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    Elders' Blog - Entries from October 2014

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    ThuThursdayOctOctober30th2014 3 Lessons from the Reformation

    Most people know October 31 as Halloween, the annual celebration of ghosts, ghouls, and childhood tooth decay. But those of us who stand in the Protestant heritage of the Christian church have something else to celebrate on October 31: Reformation Day.

    Long before costumed American kids began canvassing neighborhoods on a relentless quest for candy, a man by the name of Martin Luther changed the course of history by nailing his 95 Theses to the church door in Wittenberg, Germany. This act of conviction and courage, which is commonly believed to have taken place on October 31, 1517, popularly serves as the symbolic beginning of what we now know as the Protestant Reformation. It was during this pivotal season of church history that our spiritual forefathers stood up for the integrity of the gospel and the sufficiency of Scripture, thus charting a path for the church’s much-needed return to biblical orthodoxy.

    The history of the Reformation is a long and complex tale, complete with plenty of ups and downs, twists and turns, and frankly quite a few question marks. But as we celebrate the 497th anniversary of Luther’s historic actions in Wittenberg, I thought it would be appropriate to reflect on a few quick lessons that we can learn from this important chapter in our ancient story.

    1. God’s truth is important. The Reformation was first and foremost a theological movement. It was rooted in good, old-fashioned doctrine, something for which modern men and women seem to have alarmingly little patience. We’re wary of statements that assert one thing to be true and another to be false. But the Reformers had no such qualms. When they saw the doctrine of justification being compromised by the church of Rome, they didn’t shrug it off as no big deal. Instead, they went to work. They scoured the Scriptures, took up their pens, and began to contend for the truth of Scripture. We can learn from their example. Doctrine isn’t something to blush at. It’s at the heart of the Christian message, and we need to be vigilant about understanding it, evaluating it, and guarding it.

    2. God’s word is powerful. It’s no coincidence that while Martin Luther was campaigning for orthodox doctrine, he was also busy translating the Bible into German, the language of the people. (Up until that point, one had to know Latin in order to read the Bible.) Luther knew that God’s word was potent, and if he could get it in the hands of the people, Scripture itself would carry the Reformation forward—which is precisely what happened. Five centuries later, God’s word is no less potent. This is precisely why we can be boldly confident that when we approach it with humble, teachable hearts, it will transform us and make us wise unto salvation. Do you read your own Bible (which, thank goodness, isn’t in Latin!) with this sort of confidence?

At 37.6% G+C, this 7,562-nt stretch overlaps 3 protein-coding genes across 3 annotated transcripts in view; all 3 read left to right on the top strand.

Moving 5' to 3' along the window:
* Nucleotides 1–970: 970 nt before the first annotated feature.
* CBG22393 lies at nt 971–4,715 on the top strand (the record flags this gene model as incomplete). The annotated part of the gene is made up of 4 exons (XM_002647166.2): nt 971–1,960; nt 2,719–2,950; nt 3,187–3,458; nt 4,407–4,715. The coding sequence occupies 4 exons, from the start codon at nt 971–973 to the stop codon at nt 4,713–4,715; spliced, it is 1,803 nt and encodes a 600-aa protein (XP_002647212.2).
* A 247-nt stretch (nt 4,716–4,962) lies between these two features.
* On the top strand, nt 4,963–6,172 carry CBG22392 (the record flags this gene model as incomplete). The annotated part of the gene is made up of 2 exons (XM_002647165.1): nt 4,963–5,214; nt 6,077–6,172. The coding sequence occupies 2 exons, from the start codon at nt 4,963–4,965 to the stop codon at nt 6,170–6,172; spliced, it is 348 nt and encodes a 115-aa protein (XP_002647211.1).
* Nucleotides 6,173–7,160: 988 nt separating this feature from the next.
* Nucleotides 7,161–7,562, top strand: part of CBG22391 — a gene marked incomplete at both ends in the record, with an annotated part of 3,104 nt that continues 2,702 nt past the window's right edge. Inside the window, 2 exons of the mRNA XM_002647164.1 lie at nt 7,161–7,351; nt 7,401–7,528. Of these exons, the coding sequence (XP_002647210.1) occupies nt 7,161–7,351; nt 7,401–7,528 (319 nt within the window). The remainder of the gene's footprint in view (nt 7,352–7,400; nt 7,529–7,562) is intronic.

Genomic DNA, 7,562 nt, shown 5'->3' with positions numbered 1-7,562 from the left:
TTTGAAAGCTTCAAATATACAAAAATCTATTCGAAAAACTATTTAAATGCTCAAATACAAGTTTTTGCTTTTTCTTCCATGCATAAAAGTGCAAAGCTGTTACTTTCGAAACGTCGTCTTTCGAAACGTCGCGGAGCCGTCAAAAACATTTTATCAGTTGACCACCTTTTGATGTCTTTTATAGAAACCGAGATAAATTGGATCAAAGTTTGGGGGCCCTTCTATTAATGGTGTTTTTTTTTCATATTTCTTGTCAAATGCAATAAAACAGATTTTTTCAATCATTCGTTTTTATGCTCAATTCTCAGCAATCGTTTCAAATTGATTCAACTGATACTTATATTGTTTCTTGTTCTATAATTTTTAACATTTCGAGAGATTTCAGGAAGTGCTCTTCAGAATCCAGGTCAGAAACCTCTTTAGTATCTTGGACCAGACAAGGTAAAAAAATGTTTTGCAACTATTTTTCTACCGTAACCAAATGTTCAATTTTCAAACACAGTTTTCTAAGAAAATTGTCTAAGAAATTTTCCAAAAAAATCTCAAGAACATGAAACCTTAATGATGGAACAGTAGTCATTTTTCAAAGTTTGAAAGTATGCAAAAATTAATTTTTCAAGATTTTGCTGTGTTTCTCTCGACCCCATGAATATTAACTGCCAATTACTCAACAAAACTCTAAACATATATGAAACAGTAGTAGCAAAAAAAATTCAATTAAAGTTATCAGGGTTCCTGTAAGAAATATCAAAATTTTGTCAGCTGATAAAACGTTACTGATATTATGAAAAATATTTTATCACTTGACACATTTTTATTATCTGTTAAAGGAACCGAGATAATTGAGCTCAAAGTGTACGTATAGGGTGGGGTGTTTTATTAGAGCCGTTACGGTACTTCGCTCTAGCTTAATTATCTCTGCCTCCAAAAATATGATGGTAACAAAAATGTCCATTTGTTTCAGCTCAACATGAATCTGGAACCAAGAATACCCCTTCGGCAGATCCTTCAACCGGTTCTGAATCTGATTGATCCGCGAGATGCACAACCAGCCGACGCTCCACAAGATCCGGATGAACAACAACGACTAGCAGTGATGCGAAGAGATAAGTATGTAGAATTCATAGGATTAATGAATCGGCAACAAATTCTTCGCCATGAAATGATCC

3. God’s instruments are broken. In my book, Martin Luther is a giant of the faith—someone to revere and celebrate as a man used mightily by God to bless the church. But it doesn’t take too much digging to find that Luther was deeply flawed. He wrote and taught some appalling things. He went to inappropriate extremes. He was downright stubborn. And yet, God used him. What an encouragement this is to those of us who know our own flaws all too well! We may have rough edges, and we may be works in progress, but God has a way of doing surprisingly impressive things with remarkably unimpressive people. We can take heart in knowing that our sufficiency comes from God, who has made us competent to be ministers of a new covenant.

    We’re nearly half a millennium removed from the Reformation, yet by embracing these three lessons (and the countless others that it has to offer), we can carry on the spirit of the Reformers as we labor for the advance of the gospel in our world. 

    WedWednesdayOctOctober22nd2014 The Glory of God in Action
    byPaul Briggs Tagged Grace Sanctification 0 comments Add comment

    One of the stated values here at Kossuth is “God’s glory is our concern.” I was giving thought to this value recently as I read through the book of Titus asking the question: “What place do good works have in the life of the believer?” We all have a natural desire to do good works to make ourselves look good — or at least better than the one next to us to whom we're in danger of being compared (that’s why we never liked the person who came into the class and outperformed everyone!) But when, as believers, we stop and ask ourselves the question, “What place do good works have in my life?” we must be clear that we are not asking, “How I can make myself acceptable to God?” or “How can I make sure that everyone around me thinks I am a good person?” 

    Even a cursory reading of the letter of the apostle Paul to Titus will show the importance he placed on good works in the lives of believers after all, he mentions them in every chapter!

    It is interesting that at the end of chapter one (1:16), speaking of those in Crete who were "insubordinate, empty talkers and deceivers" (1:10), Paul says, "They profess to know God, but they deny him by their works. They are detestable, disobedient, unfit for any good work."